War of the Rebellion: Serial 001 Page 0471 Chapter IV. CORRESPONDENCE, ETC. - CONFEDERATE.

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I hope this is so. This will satisfy our wishes on this point. Our companies here are composed of from eighty to one hundred men, more than enough to manage the guns at the battery, while their other duties in guarding the coast will give them ample employment. I would, therefore, ask that I be allowed to raise an artillery company of sixty-four men, which should be attached to this regiment. This company I could raise in a very short time. But more important to the defense of this island than anything is a company of dragoons or mounted men. This island has a sea coast stretching along the Atlantic eighteen miles in length, at any pont of which the enemy could land any number of troops in surf-boats.

The enemy's war vessels are in sight every day; one, supposed to be the Vincennes, having on Monday burned a prize within a mile and a half of the shore. They also anchored on last Thursday evening within two miles of the shore, opposite this town, making the distance, land and water, from the town three and a half miles. Now, if I had a horse company I could patrol the sea beach, and they could not land without my being in so as to meet them at the place of landing. With a cavalry company I could so dispose my infantry as to meet them, the enemy, at almost any point they may attempt to land; but with only six companies on the island, placing one of these at the battery, then you have five infantry companies to protect and guard a coast of eighteen or twenty miles. I hope, therefore, that a company of dragoons will be allowed me in addition to what I have in my command. I regard this as absolutely necessary to our proper defense, and ask to refer you to a report which Captain McRory has furnished at my request, he having been captain of a volunteer artillery company on this island.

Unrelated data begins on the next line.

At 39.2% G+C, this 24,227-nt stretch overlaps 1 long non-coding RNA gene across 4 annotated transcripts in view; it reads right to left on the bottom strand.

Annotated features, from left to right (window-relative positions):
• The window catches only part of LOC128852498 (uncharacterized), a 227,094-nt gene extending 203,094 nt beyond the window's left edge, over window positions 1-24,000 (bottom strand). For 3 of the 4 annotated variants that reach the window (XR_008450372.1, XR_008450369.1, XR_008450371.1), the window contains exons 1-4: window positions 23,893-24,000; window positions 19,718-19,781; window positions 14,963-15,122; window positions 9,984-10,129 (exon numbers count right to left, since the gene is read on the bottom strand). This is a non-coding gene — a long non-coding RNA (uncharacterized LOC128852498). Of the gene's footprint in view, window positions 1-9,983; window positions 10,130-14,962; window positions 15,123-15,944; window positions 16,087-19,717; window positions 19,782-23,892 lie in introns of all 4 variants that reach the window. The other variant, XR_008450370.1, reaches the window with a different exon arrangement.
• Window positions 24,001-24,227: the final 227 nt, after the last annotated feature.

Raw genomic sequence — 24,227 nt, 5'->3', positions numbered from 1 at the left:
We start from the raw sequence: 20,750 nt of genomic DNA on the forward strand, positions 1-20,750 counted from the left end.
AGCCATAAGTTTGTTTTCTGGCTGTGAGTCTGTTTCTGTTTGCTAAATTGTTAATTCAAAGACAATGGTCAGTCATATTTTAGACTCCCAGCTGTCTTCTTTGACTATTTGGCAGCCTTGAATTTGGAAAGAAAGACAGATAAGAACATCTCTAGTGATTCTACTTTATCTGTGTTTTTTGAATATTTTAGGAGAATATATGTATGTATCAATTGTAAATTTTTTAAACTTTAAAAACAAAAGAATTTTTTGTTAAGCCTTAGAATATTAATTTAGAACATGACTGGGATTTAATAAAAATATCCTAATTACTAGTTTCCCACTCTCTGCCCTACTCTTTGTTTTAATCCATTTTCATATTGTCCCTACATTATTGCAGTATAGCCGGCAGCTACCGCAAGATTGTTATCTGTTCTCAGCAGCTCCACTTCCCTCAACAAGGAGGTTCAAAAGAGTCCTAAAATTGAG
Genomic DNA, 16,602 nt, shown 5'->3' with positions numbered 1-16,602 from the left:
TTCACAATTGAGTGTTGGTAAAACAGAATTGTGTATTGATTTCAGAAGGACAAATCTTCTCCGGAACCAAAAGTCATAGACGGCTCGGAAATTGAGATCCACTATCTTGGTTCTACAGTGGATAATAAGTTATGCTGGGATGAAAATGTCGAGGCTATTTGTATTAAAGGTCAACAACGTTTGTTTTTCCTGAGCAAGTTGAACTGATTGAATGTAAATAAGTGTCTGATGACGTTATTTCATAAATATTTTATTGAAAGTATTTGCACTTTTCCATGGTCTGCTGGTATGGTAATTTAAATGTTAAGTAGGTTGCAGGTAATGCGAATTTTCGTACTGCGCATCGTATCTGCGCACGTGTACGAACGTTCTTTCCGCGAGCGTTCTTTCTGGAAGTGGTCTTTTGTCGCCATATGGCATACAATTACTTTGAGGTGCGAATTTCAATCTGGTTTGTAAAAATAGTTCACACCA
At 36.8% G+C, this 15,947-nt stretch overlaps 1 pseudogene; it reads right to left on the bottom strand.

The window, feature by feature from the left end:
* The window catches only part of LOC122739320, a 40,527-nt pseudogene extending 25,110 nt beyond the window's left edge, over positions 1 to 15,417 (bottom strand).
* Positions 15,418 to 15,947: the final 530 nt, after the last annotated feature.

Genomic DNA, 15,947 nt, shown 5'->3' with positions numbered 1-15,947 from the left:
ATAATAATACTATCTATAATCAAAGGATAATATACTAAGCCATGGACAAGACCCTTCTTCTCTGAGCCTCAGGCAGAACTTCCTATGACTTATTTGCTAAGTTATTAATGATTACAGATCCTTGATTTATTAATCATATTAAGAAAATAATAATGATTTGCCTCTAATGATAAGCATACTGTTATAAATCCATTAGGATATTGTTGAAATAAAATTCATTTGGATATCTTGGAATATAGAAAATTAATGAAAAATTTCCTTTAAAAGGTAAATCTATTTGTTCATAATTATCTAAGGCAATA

I have not as yet visited the mouth of the Saint John's or Saint Augustine, this regiment only having been organized on the 11th instant. As soon as I can see those places I will, if necessary, report their condition.

One more suggestion. I think the Georgia and Florida Atlantic coast ought to be placed under the command, the nature and character of the defenses necessary being the ---

[Letter not finished.]

N. B.-I have no drill officers. My regiment is composed entirely of citizens. I would be glad to have two drill officers attached to this regiment immediately. If I cannot have them sent here I could engage them here if I had the authority.

Be pleased to attend to this without delay, and believe me, yours, respectfully,

W. S. DILWORTH,

Colonel, Commanding.

MARIANNA, FLA., August 16, 1861.

Honorable L. P. WALKER,

Secretary of War:

SIR: I have recently visited Apalachicola and Saint Vincent's Island; examined the work that has been done in the construction of the fort, and concur in the opinions expressed in the inclosed letter from Lieutenant J. A. Alexander, in reply to inquiries made by me. Citizens of Apalachicola have promised to furnish the teams. Of all places in this State Apalachicola is most important to the commercial interests of Georgia, Alabama, and Florida, and at present is in a condition almost defenseless. Now is the time to prepare for its defense. A few weeks hence